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Settler raddlers living in settler colonies - have you done serious thinking about learning the language of the indigenous people of the area in which you stay? (more in body of text)

Submitted by ergdj5 in AskRaddle

For example, I think Mandela said in one of his speeches that one of the firsts things that a white person could do towards overcoming previous separation would be to learn indigenous languages. (though he might have been wrong about many things this does strike me as an obviously desirable and genuine gesture towards undoing divides)

And then there's also the fact that it was part of the work that the Zapatista guerrilleros like Marcos did:

While Marcos had come [to Chiapas] to teach politics and history to the communities, he quickly discovered that this revolutionary education, steeped in its own assumptions, made no sense to the communities (ibid., p, 166). In effect, the urban guerrilleros had to be reeducated and become new subjects capable of inhabiting the realities of the indigenous southeast if they were to be anything other than another failed group of radicals preaching incomprehensibly and ineffectually in a vain effort to recruit followers to their cause. This reeducation process included: learning indigenous languages; slowly coming to comprehend radically different ways of making sense out of the world; renouncing a politics based on Euro-Enlightenment assumptions and subordinating their own political expectations to the needs of the communities themselves; and giving up on a revolutionary politics of the vanguard and embracing a collective decision-making process grounded in the collective. The nondogmatic, radically democratic, and self-reflexive approach to radical social struggle and transformation that would come to characterize the Zapatista movement is poetically encapsulated in another Zapatista slogan, preguntando caminamos, “asking, we walk.”

Of course, it may be that the language has been wholly destroyed, and in places where it has been mostly destroyed it would not have the same effect to learn the languages where they are quite common (as in Mandela's country). But if not language then, what else can be done?

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md_ wrote

Well, I am not from or live in the West, so the concept of "settler colony" and "indigenous language" doesn't directly apply without redefinitions, but I am coming from the majority linguistic group of my region and my linguistic group has through its state policies done a lot of damage to another regional language: I've thought of doing this, and I didn't because of scheduling difficulties. I would give it a shot again next year.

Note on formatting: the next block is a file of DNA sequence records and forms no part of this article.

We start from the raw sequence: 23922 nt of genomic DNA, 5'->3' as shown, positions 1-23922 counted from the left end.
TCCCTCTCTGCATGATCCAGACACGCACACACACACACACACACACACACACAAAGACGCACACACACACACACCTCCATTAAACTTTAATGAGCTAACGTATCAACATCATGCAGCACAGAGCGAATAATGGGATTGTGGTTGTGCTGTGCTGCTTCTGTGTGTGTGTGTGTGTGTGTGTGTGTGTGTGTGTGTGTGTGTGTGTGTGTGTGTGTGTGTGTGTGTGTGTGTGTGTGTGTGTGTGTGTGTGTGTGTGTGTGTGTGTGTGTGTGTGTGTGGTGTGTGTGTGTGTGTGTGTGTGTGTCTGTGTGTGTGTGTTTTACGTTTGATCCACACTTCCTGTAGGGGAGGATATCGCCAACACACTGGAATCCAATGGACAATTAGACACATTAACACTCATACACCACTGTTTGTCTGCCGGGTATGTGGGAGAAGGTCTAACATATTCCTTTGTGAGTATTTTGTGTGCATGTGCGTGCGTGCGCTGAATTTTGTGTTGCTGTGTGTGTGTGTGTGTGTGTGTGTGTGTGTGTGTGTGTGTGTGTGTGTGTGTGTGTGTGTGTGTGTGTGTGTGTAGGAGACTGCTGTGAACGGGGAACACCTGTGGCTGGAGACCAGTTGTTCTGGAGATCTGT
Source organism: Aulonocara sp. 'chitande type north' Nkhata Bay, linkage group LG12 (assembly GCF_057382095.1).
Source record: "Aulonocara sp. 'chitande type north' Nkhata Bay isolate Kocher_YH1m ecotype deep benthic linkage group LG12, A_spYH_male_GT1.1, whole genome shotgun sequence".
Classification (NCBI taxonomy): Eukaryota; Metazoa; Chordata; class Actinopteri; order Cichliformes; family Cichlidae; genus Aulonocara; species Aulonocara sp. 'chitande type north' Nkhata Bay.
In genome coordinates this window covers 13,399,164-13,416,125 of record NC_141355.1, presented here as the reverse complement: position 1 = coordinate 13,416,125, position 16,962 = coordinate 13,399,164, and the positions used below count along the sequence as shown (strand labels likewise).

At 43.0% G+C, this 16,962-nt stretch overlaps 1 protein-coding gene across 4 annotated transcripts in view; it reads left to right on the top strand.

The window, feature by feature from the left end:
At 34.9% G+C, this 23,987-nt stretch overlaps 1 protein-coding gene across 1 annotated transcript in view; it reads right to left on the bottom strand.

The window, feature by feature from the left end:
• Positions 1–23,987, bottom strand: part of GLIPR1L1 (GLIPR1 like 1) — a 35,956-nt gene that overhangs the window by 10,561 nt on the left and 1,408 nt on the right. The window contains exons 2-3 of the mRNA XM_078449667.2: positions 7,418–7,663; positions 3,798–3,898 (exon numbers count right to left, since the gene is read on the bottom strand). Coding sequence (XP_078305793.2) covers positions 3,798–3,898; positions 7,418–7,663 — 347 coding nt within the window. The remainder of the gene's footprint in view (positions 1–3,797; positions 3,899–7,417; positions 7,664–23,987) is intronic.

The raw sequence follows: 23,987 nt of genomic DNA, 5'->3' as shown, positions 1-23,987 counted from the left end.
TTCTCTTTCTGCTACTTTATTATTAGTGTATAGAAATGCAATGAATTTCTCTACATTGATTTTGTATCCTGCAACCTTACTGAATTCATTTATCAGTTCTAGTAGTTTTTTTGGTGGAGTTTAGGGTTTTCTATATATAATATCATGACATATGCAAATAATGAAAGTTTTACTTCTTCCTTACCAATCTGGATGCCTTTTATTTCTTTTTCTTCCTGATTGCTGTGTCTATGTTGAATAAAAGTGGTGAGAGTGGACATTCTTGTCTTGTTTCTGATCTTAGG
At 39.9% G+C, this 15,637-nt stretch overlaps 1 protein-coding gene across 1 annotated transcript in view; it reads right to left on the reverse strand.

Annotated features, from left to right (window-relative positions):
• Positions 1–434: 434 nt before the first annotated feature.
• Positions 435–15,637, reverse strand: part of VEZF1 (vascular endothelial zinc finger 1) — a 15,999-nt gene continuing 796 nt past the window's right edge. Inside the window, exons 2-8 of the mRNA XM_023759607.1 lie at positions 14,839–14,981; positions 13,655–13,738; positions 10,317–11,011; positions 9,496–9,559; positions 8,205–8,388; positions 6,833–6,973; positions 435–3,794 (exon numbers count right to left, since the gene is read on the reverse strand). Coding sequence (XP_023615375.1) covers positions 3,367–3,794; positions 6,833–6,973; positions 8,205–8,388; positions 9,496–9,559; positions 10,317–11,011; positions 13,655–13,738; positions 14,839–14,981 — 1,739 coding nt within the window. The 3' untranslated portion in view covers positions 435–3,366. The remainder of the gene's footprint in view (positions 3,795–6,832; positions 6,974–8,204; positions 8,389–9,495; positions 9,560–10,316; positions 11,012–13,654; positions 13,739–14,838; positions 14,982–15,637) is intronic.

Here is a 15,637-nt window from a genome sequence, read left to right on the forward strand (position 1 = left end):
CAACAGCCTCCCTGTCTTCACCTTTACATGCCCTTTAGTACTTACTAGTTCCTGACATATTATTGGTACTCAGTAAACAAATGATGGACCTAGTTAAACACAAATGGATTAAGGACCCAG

Generally I think it's a good thing to learn "minority"/"marginalised"/"indigenous" languages. But I am aware that some linguistic communities, at least in the context of Australia, are actually against outsides learning their endangered languages, because of the power imbalances it creates (considering that they themselves, because of colonialism, hadn't had the opportunity to become fluent in their heritage languages).

I haven't seen this stance expressed where I live though, and it's probably related to how the idea of "cultural appropriation" is also not directly applicable outside the West. If anything, they are angry at their grandchildren for not being interested in learning a language of less than 500 elderly speakers.

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ziq wrote (edited )

It's too bad we can't go back to our original language, before conflicting empires imparted their languages on us and created permanent divisions between those who chose one language and those who chose the other.

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md_ wrote

It's too bad we can't go back to our original language

I don't know how back you are thinking here. It's more likely (although probably unprovable either way), that there was never one original language. Nor it seems like it's possible to keep a language from diverging into radically different languages as time passes.

permanent divisions between those who chose one language and those who chose the other

I wouldn't take such a pessimistic stance. It's true that language politics caused a lot of long lasting damage (from cultural genocide, to personal trauma), but we still have this amazing capacity for learning many new languages, so the divisions don't have to be permanent.

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ziq wrote (edited )

We now know we migrated here from the mainland (Syria/Lebanon), so it's likely we originally spoke a language from there, and it slowly morphed into the Eteocypriot language, before being (forcibly) supplanted after Hellenism, Venetianism, Ottomanism, Britishism, and all the other invading colonialists made their mark, and very deliberately set us against each other (for example, the British making one group the exclusive police force and ordering them to fuck up the other group, or the Ottomans heavily taxing one group but not the other to get people to switch cultures).

but we still have this amazing capacity for learning many new languages